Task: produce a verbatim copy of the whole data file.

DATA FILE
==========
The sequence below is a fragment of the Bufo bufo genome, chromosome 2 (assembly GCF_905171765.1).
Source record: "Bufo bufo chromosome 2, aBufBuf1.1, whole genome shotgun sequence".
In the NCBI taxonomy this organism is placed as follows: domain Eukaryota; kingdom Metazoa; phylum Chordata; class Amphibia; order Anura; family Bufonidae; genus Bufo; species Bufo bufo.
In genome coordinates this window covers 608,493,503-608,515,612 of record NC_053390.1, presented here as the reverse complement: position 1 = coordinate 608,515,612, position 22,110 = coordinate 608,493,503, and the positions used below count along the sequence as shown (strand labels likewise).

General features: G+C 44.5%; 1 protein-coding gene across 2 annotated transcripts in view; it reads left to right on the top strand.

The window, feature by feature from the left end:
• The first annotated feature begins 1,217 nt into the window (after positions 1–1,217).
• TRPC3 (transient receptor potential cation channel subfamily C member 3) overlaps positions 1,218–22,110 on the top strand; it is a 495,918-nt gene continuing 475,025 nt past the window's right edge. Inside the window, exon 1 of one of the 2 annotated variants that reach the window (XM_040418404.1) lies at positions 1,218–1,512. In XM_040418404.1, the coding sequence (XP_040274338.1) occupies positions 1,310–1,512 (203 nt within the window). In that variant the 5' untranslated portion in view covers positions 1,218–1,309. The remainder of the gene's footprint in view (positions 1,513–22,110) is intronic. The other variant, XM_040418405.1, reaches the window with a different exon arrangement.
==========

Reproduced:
The sequence below is a fragment of the Bufo bufo genome, chromosome 2 (assembly GCF_905171765.1).
Source record: "Bufo bufo chromosome 2, aBufBuf1.1, whole genome shotgun sequence".
In the NCBI taxonomy this organism is placed as follows: domain Eukaryota; kingdom Metazoa; phylum Chordata; class Amphibia; order Anura; family Bufonidae; genus Bufo; species Bufo bufo.
In genome coordinates this window covers 608,493,503-608,515,612 of record NC_053390.1, presented here as the reverse complement: position 1 = coordinate 608,515,612, position 22,110 = coordinate 608,493,503, and the positions used below count along the sequence as shown (strand labels likewise).

General features: G+C 44.5%; 1 protein-coding gene across 2 annotated transcripts in view; it reads left to right on the top strand.

The window, feature by feature from the left end:
• The first annotated feature begins 1,217 nt into the window (after positions 1–1,217).
• TRPC3 (transient receptor potential cation channel subfamily C member 3) overlaps positions 1,218–22,110 on the top strand; it is a 495,918-nt gene continuing 475,025 nt past the window's right edge. Inside the window, exon 1 of one of the 2 annotated variants that reach the window (XM_040418404.1) lies at positions 1,218–1,512. In XM_040418404.1, the coding sequence (XP_040274338.1) occupies positions 1,310–1,512 (203 nt within the window). In that variant the 5' untranslated portion in view covers positions 1,218–1,309. The remainder of the gene's footprint in view (positions 1,513–22,110) is intronic. The other variant, XM_040418405.1, reaches the window with a different exon arrangement.